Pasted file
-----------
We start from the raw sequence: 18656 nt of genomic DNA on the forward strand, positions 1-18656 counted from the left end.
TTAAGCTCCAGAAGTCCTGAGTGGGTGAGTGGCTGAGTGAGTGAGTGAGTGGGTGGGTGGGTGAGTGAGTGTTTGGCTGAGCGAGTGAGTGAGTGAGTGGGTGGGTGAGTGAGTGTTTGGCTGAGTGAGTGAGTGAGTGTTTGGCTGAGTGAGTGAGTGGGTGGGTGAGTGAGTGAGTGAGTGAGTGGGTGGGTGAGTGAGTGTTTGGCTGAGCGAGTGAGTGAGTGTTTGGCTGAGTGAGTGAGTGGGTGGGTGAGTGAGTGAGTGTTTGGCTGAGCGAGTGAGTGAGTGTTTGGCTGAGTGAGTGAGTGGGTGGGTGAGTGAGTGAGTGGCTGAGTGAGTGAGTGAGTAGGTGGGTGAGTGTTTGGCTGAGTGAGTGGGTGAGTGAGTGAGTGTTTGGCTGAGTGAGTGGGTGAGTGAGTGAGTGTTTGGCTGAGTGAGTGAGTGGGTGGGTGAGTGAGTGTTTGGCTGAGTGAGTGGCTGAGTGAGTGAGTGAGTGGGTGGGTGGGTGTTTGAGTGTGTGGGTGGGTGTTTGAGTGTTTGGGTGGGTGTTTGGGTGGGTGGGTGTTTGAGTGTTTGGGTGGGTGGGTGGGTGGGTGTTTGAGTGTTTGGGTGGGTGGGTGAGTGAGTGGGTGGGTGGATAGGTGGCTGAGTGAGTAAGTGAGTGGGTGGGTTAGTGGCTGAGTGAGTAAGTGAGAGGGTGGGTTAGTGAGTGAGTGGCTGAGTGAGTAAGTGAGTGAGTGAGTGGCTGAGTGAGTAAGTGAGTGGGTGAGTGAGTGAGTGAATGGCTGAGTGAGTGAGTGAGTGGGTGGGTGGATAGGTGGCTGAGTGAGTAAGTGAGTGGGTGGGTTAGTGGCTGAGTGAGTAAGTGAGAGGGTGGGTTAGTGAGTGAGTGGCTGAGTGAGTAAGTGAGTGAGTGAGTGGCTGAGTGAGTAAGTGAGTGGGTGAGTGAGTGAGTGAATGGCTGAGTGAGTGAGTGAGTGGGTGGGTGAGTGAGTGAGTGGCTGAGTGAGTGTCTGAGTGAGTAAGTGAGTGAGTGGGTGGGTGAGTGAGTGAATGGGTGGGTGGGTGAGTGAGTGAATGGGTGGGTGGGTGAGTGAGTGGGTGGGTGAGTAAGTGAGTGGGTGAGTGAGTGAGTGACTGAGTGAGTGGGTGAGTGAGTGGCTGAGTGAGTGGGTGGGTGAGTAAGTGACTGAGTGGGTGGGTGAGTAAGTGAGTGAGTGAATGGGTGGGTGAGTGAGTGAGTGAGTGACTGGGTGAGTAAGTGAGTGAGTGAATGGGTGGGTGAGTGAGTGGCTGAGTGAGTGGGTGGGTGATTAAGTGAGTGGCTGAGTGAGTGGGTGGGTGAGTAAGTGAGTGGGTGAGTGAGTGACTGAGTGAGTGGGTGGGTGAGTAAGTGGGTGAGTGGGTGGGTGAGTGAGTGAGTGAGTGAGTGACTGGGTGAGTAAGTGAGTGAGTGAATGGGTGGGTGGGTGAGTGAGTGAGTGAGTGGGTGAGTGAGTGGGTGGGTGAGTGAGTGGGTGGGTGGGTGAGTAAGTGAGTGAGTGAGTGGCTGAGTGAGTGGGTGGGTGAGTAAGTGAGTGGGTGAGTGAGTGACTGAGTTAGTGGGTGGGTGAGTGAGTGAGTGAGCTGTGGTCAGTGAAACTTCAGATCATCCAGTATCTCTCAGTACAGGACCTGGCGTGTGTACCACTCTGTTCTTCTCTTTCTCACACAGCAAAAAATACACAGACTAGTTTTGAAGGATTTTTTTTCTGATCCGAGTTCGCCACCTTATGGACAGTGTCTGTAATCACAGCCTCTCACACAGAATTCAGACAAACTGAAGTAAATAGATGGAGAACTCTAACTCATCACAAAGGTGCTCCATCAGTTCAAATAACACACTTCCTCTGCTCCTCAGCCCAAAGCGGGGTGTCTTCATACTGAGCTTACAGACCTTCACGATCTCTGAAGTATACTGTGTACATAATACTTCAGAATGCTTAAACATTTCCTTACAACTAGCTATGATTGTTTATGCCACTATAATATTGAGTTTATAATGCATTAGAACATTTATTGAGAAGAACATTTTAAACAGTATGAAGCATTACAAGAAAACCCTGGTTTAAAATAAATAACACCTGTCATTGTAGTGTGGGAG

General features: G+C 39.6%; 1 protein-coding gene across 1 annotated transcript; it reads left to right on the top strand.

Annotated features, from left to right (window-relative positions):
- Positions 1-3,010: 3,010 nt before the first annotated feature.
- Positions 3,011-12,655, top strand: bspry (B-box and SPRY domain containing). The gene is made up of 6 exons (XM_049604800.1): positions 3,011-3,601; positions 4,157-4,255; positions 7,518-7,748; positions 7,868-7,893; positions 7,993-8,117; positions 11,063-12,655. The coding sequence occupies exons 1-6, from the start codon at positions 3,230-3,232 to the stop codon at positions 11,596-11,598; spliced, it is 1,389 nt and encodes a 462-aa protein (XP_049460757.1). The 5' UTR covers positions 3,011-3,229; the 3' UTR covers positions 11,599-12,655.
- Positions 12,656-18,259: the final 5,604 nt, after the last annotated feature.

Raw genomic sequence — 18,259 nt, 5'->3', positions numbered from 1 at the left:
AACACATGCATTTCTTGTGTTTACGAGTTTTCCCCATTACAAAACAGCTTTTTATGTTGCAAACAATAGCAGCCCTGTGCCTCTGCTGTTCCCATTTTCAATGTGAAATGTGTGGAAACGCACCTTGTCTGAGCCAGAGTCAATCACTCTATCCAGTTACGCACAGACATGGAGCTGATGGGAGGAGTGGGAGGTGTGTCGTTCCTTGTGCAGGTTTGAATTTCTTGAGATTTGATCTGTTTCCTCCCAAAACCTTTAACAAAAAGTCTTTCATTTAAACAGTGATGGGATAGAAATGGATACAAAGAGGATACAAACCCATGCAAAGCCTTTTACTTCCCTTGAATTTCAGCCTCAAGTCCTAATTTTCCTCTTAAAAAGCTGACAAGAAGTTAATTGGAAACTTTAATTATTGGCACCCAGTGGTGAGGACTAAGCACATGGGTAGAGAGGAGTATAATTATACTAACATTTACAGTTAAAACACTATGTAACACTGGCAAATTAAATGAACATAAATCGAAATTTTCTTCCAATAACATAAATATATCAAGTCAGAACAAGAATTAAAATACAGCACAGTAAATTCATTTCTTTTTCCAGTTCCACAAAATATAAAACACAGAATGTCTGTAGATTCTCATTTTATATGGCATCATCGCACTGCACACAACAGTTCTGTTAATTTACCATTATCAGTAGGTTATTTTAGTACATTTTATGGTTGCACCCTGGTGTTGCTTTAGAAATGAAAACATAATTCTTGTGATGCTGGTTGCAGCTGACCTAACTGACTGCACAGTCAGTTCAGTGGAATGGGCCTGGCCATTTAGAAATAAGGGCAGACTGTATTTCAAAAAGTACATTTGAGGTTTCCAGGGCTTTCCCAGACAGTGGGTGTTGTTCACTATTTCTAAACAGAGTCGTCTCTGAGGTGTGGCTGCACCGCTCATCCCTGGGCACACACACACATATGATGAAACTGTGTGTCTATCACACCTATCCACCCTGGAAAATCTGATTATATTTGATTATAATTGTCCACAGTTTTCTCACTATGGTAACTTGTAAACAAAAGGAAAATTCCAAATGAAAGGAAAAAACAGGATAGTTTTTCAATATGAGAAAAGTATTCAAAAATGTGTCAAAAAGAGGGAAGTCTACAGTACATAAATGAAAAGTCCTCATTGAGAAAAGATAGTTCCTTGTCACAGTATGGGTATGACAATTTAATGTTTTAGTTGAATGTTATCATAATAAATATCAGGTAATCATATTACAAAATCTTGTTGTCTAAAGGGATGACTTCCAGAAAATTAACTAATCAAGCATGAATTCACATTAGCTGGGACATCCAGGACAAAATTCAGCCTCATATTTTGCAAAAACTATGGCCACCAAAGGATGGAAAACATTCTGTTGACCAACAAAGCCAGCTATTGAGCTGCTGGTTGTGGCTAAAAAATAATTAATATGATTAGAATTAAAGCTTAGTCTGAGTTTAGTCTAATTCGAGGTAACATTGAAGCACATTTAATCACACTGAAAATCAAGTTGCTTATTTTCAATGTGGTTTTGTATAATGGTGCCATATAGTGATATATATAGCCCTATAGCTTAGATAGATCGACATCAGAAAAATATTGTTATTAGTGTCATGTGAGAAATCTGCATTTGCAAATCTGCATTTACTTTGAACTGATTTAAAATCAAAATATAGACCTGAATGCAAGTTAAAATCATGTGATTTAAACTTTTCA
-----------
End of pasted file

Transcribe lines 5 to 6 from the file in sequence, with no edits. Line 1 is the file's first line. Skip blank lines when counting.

- Positions 1-3,010: 3,010 nt before the first annotated feature.
- Positions 3,011-12,655, top strand: bspry (B-box and SPRY domain containing). The gene is made up of 6 exons (XM_049604800.1): positions 3,011-3,601; positions 4,157-4,255; positions 7,518-7,748; positions 7,868-7,893; positions 7,993-8,117; positions 11,063-12,655. The coding sequence occupies exons 1-6, from the start codon at positions 3,230-3,232 to the stop codon at positions 11,596-11,598; spliced, it is 1,389 nt and encodes a 462-aa protein (XP_049460757.1). The 5' UTR covers positions 3,011-3,229; the 3' UTR covers positions 11,599-12,655.